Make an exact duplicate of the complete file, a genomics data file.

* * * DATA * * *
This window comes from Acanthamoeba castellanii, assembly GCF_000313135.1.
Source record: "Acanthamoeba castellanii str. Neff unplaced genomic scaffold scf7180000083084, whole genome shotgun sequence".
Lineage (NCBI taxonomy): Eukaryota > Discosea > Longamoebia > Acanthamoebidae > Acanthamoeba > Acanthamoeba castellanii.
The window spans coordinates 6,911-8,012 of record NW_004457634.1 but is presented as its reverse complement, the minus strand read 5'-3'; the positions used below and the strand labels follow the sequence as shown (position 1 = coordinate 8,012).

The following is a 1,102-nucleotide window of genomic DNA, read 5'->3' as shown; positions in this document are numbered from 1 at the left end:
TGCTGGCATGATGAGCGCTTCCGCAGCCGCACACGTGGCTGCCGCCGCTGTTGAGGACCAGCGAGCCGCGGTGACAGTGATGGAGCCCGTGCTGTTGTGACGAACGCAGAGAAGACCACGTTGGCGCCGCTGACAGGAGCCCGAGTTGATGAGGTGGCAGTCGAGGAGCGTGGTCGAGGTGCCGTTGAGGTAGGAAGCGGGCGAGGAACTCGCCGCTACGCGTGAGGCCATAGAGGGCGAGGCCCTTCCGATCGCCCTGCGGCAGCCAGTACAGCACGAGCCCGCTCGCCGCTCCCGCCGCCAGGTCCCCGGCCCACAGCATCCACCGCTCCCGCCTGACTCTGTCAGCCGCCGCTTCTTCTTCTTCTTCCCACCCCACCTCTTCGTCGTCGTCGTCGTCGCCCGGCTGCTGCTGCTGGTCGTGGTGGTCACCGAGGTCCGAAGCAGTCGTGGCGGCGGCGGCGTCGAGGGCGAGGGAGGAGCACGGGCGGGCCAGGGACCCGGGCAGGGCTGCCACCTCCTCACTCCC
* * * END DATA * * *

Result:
This window comes from Acanthamoeba castellanii, assembly GCF_000313135.1.
Source record: "Acanthamoeba castellanii str. Neff unplaced genomic scaffold scf7180000083084, whole genome shotgun sequence".
Lineage (NCBI taxonomy): Eukaryota > Discosea > Longamoebia > Acanthamoebidae > Acanthamoeba > Acanthamoeba castellanii.
The window spans coordinates 6,911-8,012 of record NW_004457634.1 but is presented as its reverse complement, the minus strand read 5'-3'; the positions used below and the strand labels follow the sequence as shown (position 1 = coordinate 8,012).

The following is a 1,102-nucleotide window of genomic DNA, read 5'->3' as shown; positions in this document are numbered from 1 at the left end:
TGCTGGCATGATGAGCGCTTCCGCAGCCGCACACGTGGCTGCCGCCGCTGTTGAGGACCAGCGAGCCGCGGTGACAGTGATGGAGCCCGTGCTGTTGTGACGAACGCAGAGAAGACCACGTTGGCGCCGCTGACAGGAGCCCGAGTTGATGAGGTGGCAGTCGAGGAGCGTGGTCGAGGTGCCGTTGAGGTAGGAAGCGGGCGAGGAACTCGCCGCTACGCGTGAGGCCATAGAGGGCGAGGCCCTTCCGATCGCCCTGCGGCAGCCAGTACAGCACGAGCCCGCTCGCCGCTCCCGCCGCCAGGTCCCCGGCCCACAGCATCCACCGCTCCCGCCTGACTCTGTCAGCCGCCGCTTCTTCTTCTTCTTCCCACCCCACCTCTTCGTCGTCGTCGTCGTCGCCCGGCTGCTGCTGCTGGTCGTGGTGGTCACCGAGGTCCGAAGCAGTCGTGGCGGCGGCGGCGTCGAGGGCGAGGGAGGAGCACGGGCGGGCCAGGGACCCGGGCAGGGCTGCCACCTCCTCACTCCC